These are fun and easy to do. Are you a member of the cwneedleworkers group? We've had a discussion on there about these, and you can search for information there. Let me quote a bit:
from Virginia Mescher:
"Perforated card word shows up in needlework books as early as the 1842.
The following is from an 1842 needlework book but I don't know which
one. I didn't have it in my notes. "The paper used was a card with
minute holes at regular distances... It is of various degrees of fineness
and can be purchased in whole sheets or parts of sheets. It is used for
many ornamental articles, and it is easy to work on, and when nicely done,
it nearly equal to fine canvas work. It is very nice for children to
employ themselves on. Beautiful bookmarkers, portfolios, needle-books,
etc. can be made from it. The pieces for bookmarkers, sides of baskets,
etc. can be obtained with borders. Be careful in working that the needles
are not too large, or the holes will be broken through. The small patterns
must be worked with silk, the larger can be done in wool, or silk and wool.....
Mottoes and designs can also be worked in gold, silver, steel or colored
The printed Berlin patterns are also guides for cardboard work."
It is mentioned in _The Seamstress_ (1843) "Mosaic Work and Perforated
Card. These are used for note-books, ornamental card-cases, hand-screens,
bookmarks, and a variety of other purposes."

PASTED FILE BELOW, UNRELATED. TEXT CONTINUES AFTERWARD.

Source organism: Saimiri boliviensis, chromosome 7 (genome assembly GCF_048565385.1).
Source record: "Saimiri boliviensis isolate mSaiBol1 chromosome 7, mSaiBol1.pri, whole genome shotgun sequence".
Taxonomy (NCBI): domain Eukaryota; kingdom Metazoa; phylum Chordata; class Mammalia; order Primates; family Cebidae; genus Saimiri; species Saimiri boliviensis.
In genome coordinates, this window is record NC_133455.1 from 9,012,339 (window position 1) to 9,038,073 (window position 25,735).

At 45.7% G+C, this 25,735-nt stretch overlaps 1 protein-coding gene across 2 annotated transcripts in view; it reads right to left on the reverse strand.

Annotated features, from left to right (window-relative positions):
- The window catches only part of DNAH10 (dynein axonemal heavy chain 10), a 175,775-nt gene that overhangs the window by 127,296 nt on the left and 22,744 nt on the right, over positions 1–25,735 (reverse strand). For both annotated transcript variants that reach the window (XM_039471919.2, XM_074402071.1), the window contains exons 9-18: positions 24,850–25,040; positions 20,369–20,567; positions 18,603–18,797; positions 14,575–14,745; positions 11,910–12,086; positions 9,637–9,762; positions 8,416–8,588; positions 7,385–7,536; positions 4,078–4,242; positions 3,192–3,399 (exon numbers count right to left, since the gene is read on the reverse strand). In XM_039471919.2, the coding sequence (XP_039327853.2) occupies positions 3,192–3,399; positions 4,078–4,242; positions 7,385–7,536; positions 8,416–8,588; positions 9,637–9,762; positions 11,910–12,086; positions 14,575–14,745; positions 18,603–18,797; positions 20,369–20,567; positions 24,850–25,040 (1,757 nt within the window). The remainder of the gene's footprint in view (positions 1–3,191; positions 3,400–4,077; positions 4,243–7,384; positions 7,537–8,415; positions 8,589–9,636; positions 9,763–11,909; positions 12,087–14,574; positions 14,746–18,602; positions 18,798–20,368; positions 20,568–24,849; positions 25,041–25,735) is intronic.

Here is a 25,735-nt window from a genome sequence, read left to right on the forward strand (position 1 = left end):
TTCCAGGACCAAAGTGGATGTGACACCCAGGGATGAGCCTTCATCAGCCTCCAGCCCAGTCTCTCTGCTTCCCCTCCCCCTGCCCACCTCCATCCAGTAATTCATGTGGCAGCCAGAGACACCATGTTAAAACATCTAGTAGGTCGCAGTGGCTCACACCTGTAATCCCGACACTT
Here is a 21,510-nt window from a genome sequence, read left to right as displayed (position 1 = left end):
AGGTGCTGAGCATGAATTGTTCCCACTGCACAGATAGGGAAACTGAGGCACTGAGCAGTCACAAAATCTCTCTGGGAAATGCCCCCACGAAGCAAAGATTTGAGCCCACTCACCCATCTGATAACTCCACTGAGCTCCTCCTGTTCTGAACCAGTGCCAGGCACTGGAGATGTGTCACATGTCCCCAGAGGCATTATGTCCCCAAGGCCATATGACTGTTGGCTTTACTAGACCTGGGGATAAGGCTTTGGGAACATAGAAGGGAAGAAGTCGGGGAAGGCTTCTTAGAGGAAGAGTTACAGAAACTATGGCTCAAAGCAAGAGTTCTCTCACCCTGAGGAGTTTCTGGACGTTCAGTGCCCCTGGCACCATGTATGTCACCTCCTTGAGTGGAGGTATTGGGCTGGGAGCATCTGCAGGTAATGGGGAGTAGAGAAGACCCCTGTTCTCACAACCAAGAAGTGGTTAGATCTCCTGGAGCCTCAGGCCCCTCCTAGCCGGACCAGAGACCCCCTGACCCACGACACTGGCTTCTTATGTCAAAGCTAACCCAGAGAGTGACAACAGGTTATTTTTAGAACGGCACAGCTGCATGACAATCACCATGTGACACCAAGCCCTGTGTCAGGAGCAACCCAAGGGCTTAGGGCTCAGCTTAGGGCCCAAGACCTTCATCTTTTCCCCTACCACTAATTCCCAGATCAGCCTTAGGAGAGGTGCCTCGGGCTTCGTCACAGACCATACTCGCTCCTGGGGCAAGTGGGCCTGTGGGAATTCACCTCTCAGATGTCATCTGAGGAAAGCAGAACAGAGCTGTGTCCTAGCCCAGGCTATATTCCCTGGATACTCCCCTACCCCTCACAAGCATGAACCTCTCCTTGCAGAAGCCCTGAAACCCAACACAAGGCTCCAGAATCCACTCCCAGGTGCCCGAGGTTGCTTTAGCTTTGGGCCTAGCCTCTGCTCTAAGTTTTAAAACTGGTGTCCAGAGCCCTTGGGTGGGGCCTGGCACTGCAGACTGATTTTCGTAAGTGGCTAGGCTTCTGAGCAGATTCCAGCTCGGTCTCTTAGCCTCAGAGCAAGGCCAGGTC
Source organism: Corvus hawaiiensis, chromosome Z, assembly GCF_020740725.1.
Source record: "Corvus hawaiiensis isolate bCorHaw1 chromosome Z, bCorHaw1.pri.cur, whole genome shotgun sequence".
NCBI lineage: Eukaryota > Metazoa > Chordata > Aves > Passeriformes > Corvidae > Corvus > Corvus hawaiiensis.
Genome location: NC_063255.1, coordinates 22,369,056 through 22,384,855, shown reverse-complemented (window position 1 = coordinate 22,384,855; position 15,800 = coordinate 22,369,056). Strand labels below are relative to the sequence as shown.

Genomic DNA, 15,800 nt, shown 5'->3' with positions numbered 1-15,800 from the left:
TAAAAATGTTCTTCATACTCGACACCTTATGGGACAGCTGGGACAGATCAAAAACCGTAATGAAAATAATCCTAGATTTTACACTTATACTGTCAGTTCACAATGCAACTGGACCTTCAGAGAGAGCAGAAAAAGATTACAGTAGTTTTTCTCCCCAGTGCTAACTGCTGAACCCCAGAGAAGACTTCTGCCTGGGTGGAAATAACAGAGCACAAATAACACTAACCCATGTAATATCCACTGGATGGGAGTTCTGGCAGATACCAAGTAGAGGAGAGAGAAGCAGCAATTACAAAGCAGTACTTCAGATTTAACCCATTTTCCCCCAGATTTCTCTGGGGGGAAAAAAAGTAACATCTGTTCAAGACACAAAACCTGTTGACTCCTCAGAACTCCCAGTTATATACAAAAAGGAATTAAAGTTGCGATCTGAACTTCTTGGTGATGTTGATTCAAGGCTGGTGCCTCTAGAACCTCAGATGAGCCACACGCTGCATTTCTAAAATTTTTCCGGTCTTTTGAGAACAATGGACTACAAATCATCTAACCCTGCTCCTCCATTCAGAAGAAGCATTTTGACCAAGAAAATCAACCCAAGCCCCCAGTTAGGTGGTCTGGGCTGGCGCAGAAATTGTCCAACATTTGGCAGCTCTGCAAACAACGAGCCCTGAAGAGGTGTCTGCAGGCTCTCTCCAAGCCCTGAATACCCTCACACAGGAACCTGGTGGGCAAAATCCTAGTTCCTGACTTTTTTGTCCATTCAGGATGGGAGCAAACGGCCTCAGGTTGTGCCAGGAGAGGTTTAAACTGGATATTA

By the mid- 1850s Godey's was calling for perforated card-board in projects
and for embroidered book marks. It was used to make baskets, boxes, other
art projects. The larger mottoes were more popular in the 1870s and 80s.
I have a small collection but I don't have pictures of them. Here are some
examples of bookmarks that are online.http://www.lakeshoreguardian.com/_2006/042006/antiques.php
There was much more discussed on the group as well.
To answer a couple of your questions...regarding the ribbon backing...it is one piece, that the perforated paper is attached to. It covers the entire back of the bookmark. I personally have never seen one with a felt backing, but only with the ribbon, or nothing at all. Carolann has a nice collection of these, and maybe she can give you more info.
Is the second picture you posted from the Whitaker auction site? If so, those are perforated paper...Some appear to be done with Berlin wools, which was common. I have one that is exactly like the one with "Drink Ye All of It" on it
The good perforated paper is hard to find. During the 19th century, it came in a variety of colors and sizes, but today, although we can get some of the different colors, we can only find it in 14 count, and most of the period paper was smaller than that. Here is a site that sells a variety of colors: http://yarntree.com/cross-stitch/index.php?main_page=index&cPath=81&zenid=61d207dc74d2c88159943c064a9054f2
The good stuff is almost like canvas, in that you can actually roll it somewhat as you are working with it.
Hope that helps some.